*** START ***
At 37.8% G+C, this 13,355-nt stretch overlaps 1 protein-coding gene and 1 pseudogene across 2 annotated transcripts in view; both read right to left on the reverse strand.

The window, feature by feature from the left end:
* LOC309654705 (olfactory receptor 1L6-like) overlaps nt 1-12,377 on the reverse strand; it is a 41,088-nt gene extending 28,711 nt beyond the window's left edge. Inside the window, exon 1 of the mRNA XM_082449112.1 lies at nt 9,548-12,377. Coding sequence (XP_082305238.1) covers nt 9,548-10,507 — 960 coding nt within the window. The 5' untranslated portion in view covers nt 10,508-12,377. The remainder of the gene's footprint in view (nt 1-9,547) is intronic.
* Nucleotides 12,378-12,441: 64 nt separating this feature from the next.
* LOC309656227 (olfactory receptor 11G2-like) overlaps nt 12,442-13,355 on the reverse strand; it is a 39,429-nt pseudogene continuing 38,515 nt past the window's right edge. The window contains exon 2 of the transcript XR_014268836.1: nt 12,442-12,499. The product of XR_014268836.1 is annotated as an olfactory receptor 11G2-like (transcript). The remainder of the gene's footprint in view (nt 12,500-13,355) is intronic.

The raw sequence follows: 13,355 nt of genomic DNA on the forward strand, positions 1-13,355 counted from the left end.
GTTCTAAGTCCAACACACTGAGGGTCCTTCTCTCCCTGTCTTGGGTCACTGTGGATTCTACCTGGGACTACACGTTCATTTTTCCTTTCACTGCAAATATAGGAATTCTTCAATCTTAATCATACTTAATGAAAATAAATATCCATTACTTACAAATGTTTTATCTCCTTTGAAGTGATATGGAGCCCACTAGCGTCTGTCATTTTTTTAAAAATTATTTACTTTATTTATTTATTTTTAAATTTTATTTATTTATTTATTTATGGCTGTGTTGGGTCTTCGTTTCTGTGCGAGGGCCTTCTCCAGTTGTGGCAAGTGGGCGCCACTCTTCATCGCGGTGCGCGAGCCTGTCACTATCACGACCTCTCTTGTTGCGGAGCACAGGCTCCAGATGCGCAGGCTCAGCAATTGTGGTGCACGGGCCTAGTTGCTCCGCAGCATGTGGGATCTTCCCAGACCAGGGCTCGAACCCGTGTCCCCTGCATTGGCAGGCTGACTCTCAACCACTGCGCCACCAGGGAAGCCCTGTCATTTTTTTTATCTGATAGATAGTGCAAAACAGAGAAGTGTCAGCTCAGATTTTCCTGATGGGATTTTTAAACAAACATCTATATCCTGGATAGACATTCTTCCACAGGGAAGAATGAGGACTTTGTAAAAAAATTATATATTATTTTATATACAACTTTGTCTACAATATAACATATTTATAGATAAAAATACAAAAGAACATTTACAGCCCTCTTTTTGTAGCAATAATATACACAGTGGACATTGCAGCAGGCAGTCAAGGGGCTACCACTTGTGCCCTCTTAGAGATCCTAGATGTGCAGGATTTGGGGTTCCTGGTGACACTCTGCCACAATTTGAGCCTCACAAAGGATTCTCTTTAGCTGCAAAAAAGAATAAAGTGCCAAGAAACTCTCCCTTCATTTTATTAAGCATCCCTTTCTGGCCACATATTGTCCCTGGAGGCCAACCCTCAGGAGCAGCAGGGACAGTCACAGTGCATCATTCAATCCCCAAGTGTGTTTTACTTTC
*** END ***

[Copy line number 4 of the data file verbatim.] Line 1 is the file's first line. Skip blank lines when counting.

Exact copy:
* Nucleotides 12,378-12,441: 64 nt separating this feature from the next.